Governmental Aerospace ProgramsThe Federal Aviation Administration, air mail, space programs and military aviation
Ten years after 9/11, what life is like in an Air National Guard unit.
September 2011 | By Ed Darack
In an annual ceremony, the last of the Doolittle Raiders recall their part in victory over Japan.
September 2011 | By Paul Hoversten
Four aircraft, 12 airmen, 25 days, 40 below zero, in the middle of nowhere.
September 2011 | By Edward Farmer
Stories about air traffic controllers that you probably didn’t see on the evening news.
September 2011 | By Michael Klesius
Piloting in the prone position
September 2011 | By Graham Chandler
Part I: Operational Considerations The current controversy over the direction of our national space program has many dimensions but most of the discourse has focused on the means (government vs. commercial launch vehicles) not the ends (destinations and activities). Near-Earth objects (NEO, i.e., asteroids) became the next destination for human exploration as an alternative to [...]
August 31, 2011 | By Paul D. Spudis
Here’s some more creative space photography from Ron Garan, who’s currently on board the International Space Station. Garan and several other astronauts have teamed up for the Fragile Oasis project, to share the perspective of Earth that they see from orbit. This time-lapse sequence is apparently a sneak peek at a longer version. The Peter [...]
August 30, 2011 | By Tony Reichhardt
The four orbiters are already taken, but thousands more shuttle-related items are still available—at no cost.
August 29, 2011 | By Mark Betancourt
Got 3-D glasses? Then watch this. According to the European Space Agency, it’s the first live 3-D video ever streamed from space. NASA astronaut Ron Garan is both star and director, and he’s using ESA’s new Erasmus Recording Binocular (ERB-2) camera inside the European Columbus module. ESA plans to start up a 3-D channel on [...]
August 24, 2011 | By Tony Reichhardt
Three legendary astronauts—Neil Armstrong, Jim Lovell, and Gene Cernan—were in Kabul, Afghanistan, yesterday, meeting with American service men and women as well as young Afghan Air Force trainees. From the NATO press release: “This is the best day of my life!” said Lt. Fatama Abteen, one of a small handful of female Afghan Air Force [...]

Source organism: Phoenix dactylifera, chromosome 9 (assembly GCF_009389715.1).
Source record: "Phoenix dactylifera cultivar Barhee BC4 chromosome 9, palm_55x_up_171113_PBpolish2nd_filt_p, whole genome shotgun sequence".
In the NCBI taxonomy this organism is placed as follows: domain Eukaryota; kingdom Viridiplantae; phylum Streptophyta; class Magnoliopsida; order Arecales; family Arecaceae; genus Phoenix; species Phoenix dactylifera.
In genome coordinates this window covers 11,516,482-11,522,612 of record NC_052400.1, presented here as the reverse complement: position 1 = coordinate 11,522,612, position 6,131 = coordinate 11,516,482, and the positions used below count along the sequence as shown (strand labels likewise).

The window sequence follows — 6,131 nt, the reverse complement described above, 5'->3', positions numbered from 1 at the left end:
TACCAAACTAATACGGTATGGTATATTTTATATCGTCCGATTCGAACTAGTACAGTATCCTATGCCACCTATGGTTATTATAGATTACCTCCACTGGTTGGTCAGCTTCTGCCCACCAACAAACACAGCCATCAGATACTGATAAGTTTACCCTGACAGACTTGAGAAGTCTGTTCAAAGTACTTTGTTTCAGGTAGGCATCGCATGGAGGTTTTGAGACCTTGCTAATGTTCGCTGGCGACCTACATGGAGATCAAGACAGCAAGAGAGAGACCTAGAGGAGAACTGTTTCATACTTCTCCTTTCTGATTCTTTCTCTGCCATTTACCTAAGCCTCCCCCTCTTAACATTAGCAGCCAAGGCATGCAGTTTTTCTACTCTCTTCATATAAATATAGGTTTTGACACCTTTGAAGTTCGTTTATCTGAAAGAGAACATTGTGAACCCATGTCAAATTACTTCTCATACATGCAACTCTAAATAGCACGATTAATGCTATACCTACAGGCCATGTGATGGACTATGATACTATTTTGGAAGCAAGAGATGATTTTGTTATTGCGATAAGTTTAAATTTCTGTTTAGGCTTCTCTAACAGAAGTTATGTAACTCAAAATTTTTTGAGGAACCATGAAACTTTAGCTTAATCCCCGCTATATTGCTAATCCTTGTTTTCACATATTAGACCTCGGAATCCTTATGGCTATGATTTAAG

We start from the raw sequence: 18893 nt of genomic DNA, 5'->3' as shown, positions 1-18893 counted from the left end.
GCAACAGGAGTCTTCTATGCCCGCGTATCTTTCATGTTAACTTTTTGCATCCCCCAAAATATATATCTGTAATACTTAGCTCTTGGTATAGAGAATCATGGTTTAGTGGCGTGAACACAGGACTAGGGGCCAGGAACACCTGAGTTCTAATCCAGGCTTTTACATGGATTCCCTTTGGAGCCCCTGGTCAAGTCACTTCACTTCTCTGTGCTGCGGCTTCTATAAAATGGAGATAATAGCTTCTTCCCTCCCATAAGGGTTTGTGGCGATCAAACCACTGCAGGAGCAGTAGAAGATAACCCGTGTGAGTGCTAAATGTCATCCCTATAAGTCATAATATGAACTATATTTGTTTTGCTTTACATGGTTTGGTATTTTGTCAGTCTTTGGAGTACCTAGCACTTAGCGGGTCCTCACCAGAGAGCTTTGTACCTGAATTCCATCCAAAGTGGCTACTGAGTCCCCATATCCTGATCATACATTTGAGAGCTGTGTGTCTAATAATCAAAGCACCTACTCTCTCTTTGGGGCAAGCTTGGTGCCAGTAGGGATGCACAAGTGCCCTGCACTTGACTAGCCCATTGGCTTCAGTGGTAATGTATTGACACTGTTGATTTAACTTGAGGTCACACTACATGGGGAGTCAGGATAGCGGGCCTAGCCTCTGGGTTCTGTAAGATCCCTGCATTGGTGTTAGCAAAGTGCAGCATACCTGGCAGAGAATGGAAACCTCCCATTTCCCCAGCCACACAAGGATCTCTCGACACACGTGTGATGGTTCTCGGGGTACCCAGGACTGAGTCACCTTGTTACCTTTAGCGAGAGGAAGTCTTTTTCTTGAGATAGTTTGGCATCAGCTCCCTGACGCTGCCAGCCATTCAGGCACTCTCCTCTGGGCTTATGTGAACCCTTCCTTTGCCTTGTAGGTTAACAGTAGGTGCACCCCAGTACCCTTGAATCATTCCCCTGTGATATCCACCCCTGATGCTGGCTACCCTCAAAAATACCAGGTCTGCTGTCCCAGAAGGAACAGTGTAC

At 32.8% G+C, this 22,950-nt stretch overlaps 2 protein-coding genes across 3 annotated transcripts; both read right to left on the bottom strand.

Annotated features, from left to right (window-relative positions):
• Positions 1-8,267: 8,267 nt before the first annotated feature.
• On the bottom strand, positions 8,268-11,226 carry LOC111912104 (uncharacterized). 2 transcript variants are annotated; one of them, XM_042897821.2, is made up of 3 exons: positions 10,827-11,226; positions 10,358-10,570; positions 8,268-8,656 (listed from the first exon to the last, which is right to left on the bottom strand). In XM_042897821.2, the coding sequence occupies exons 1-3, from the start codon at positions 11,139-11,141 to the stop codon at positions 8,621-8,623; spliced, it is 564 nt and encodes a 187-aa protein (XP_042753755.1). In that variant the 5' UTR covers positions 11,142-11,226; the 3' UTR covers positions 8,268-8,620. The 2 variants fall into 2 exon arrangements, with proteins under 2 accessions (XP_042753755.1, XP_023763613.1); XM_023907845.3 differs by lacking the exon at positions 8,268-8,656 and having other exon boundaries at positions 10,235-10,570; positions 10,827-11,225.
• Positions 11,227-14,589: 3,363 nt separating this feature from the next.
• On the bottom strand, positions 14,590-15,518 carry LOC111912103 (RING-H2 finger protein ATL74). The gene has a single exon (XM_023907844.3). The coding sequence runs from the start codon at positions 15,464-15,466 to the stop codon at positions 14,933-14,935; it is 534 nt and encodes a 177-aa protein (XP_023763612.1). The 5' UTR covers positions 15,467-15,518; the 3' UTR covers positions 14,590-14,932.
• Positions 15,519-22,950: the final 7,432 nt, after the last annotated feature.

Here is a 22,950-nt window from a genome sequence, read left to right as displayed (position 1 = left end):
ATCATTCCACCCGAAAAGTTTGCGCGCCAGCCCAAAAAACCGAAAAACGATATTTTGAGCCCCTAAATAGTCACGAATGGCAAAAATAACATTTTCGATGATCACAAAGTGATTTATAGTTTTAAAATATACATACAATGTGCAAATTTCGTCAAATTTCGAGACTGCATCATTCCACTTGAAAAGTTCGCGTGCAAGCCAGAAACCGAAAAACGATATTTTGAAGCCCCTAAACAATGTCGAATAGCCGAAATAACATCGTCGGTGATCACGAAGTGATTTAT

August 17, 2011 | By Tony Reichhardt
Who can forget the immortal question posed by the Mongol General in the 1982 classic Conan the Barbarian? Wait…don’t tell me you’ve forgotten? When the Mongol General bellows “What is best in life?” some (sissy) barbarian offers the following: “The open steppe, fleet horse, falcons at your wrist, and the wind in your hair.” (“The [...]
August 12, 2011 | By Rebecca Maksel
The Army’s CH-47 Chinook helicopter has flown a stunning but standard maneuver—the aft-wheel pinnacle landing—since 1962. In Iraq and Afghanistan, the move has reached its peak. This month as many as 5,000 pairs of boots will leave the ground, with a goal to extract 33,000 by next September. Many will exit the same way they [...]
August 10, 2011 | By Roger Mola
Yuri Gagarin, incredibly, didn’t carry a camera on the world’s first spaceflight. Neither did Alan Shepard nor Gus Grissom, whose 15-minute suborbital shots followed Gagarin’s April 1961 launch by three weeks and three months, respectively. The American astronauts were photographed during their missions, but only by automated cameras mounted in the Mercury capsule. So it [...]
August 05, 2011 | By Tony Reichhardt
After investigating a thousand suspects since a person who called himself (or herself) D.B. Cooper skyjacked a Boeing 727 on November 24, 1971, the FBI thought it finally had a “credible” tip. Until last night, that is, when CBS News reported that the Cooper lead had fizzled and the FBI was expected to formally rule [...]
August 02, 2011 | By Roger Mola
George Abbey had more influence on human spaceflight than almost anyone in history, but few outside the field know his name.
August 2011 | By Michael Cassutt
Who would think a kite could down a fighter?
August 2011 | By Michael Barton
Fifty years ago, the Navy ended its lighter-than-air program.
August 2011 | By George C. Larson, Member, NAA
Recently deceased John H. Marburger, former Science Advisor to President George W. Bush and Director of the White House Office of Science and Technology Policy, had a long and distinguished career as a scientist, an administrator and public servant. I knew him through his advocacy and involvement in the development of the Vision for Space [...]
July 30, 2011 | By Paul D. Spudis
While the Pentagon’s F-35 Joint Strike Fighter continues its struggle with budget politics, the test program marches along. On Wednesday the F-35C—the version designed for aircraft carriers—made its first catapult launch during a ground test at Naval Air Systems Command in Lakehurst, New Jersey, with Navy test pilot Lt. Chris Tabert at the controls. Ship [...]
July 29, 2011 | By Tony Reichhardt
An Air Force KC-135 Stratotanker may haul more than 31,000 gallons to refuel other aircraft, but for long-haul missions, it needs to watch every drop of its own fuel. That’s why, when a KC-135 crew flew from Washington state to Kyrgyzstan over the North Pole last month, the Air Force brass was pumped. It wasn’t [...]
July 28, 2011 | By Roger Mola